We need to help kids understand that there usually isn’t only one right answer.  They have been so primed to believe that every problem has one correct answer because we overload them with tests and worksheets that tell them that it is so.  We squash creativity.  Pretty soon they become adults who don’t know how to play and as a result, aren’t creative.  How do you encourage creativity and outside the box thinking in your classroom?

Founder of Anastasis Academy, The Learning Genome Project, 5Sigma Education Conference, tech integration specialist, instructional coach, writer, dreamer.

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  1. What a great idea. As everything man made had to be imagined first, the power of play, creativity and imagination needs to be valued in schools and homes. Well done Kelly.

  2. I love this, Kelly. Partly because the dreaming is wonderful 🙂 But mainly because I feel strongly, as you know, about getting kids to think. It helps if they know we are open to every answer and their thinking can’t be ‘wrong’! When my son was at school, he used to refer to teachers playing a game of ‘guess what’s in my head’! Great video too, thanks.

  3. I find that so many of our students are not risk takers. They are very quick to ask the teacher for help. I think your post definitely illustrates why they lack the confidence and perhaps, even vision to problem solve or think out of the box. They think there is only one right way.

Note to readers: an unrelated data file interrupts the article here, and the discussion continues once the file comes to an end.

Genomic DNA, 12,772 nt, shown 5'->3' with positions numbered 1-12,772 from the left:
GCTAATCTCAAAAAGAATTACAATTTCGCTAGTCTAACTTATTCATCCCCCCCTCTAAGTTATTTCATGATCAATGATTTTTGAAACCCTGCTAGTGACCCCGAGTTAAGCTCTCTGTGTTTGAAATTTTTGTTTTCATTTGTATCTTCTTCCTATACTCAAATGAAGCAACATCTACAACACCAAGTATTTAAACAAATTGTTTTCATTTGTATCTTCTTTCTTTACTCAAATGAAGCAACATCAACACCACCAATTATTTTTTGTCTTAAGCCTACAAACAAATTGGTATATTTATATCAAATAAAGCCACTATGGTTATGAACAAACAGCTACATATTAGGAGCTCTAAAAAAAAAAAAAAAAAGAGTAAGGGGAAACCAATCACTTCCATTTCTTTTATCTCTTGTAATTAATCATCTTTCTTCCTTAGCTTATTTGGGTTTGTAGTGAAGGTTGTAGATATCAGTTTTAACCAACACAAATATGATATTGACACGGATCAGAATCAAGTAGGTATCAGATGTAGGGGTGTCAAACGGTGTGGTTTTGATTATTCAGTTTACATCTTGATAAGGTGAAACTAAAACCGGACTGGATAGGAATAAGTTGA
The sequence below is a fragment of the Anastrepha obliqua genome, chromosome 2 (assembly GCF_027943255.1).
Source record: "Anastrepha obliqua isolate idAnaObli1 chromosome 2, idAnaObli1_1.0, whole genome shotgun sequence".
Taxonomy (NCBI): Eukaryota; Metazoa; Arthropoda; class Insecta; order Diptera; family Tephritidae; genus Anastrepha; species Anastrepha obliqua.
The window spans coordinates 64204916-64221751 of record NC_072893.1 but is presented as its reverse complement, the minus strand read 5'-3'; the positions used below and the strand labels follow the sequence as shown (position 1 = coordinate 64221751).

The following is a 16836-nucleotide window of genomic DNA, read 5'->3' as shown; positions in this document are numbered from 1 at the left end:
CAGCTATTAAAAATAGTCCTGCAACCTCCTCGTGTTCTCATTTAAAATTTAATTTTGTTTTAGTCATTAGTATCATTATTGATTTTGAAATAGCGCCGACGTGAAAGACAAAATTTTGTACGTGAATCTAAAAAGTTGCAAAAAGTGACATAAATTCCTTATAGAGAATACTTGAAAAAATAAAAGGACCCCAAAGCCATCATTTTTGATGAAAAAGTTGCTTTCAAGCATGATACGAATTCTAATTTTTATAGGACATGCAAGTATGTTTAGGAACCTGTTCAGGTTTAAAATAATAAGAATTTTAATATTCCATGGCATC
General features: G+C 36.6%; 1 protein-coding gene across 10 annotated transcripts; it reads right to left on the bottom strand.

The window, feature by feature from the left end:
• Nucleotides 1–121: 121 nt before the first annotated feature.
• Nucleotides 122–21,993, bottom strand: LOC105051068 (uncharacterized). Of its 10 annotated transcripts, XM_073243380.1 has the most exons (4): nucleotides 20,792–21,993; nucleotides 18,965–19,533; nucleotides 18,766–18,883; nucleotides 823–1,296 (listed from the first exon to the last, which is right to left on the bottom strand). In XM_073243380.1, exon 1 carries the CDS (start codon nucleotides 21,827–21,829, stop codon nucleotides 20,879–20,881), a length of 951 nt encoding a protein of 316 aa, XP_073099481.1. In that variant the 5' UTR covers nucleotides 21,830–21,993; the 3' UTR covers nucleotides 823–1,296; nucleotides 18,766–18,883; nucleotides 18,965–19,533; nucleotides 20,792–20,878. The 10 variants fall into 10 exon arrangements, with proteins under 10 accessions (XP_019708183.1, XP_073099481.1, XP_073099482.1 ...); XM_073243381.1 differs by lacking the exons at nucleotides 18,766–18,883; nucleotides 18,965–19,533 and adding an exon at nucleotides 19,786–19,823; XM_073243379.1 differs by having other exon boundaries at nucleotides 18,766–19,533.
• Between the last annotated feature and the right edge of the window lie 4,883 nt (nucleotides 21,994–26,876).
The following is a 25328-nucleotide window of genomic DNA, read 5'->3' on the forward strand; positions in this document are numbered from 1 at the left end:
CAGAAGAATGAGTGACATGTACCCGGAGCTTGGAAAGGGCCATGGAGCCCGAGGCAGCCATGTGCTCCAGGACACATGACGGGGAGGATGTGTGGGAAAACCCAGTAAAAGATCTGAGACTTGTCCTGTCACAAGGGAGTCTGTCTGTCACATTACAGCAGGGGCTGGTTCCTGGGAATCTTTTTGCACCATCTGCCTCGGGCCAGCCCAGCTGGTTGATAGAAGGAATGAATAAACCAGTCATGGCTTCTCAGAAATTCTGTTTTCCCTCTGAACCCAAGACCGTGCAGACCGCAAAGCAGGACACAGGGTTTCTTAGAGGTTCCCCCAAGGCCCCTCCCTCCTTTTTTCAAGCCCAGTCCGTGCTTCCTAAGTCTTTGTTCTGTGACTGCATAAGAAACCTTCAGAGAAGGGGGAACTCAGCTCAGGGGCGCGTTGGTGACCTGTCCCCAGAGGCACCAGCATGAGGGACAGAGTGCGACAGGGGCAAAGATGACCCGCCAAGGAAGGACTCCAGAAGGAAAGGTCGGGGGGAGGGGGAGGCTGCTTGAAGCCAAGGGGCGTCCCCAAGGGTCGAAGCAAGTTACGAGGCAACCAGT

To encourage more creative thinking, problem solving and team work, I use an “Ask Three, Then a Teacher” rule in the computer lab and anywhere else our tech equipment is being integrated. I always tell the students that I don’t have all the answers. Their friends as well as themselves are a tremendous resource. I have noticed that this builds independence as well as self-esteem when students are able to be the helpers.
    Thanks so much for this thought provoking post!

  4. I have so many students terrified of taking risks. They don’t want to give the wrong answer. I like your ask three then me. I use the same in the computer lab. It is amazing how quickly a new find spreads around my lab when a student is the one to discover and share it.

  5. This post brought to mind an inspirational poster that I’ve seen. “What would you do if you knew you couldn’t fail?” This doesn’t mean that there would be no failure, but the whole point is that we (and our students, too, hopefully) learn through our successes and failures. The emphasis needs to be on the effort and thinking we put into our ideas, not necessarily the outcome.

    I wholeheartedly agree that we need more play and creativity in schools. We wonder why many children loathe school as they get older. The fun of learning seems to disappearing in our schools. I really do hope we continue to have conversations such as these….for the sake of the children and the future in general.

  6. So true Christine, part of learning is being allowed to fail, not fearing it so completely the way our students have been taught to.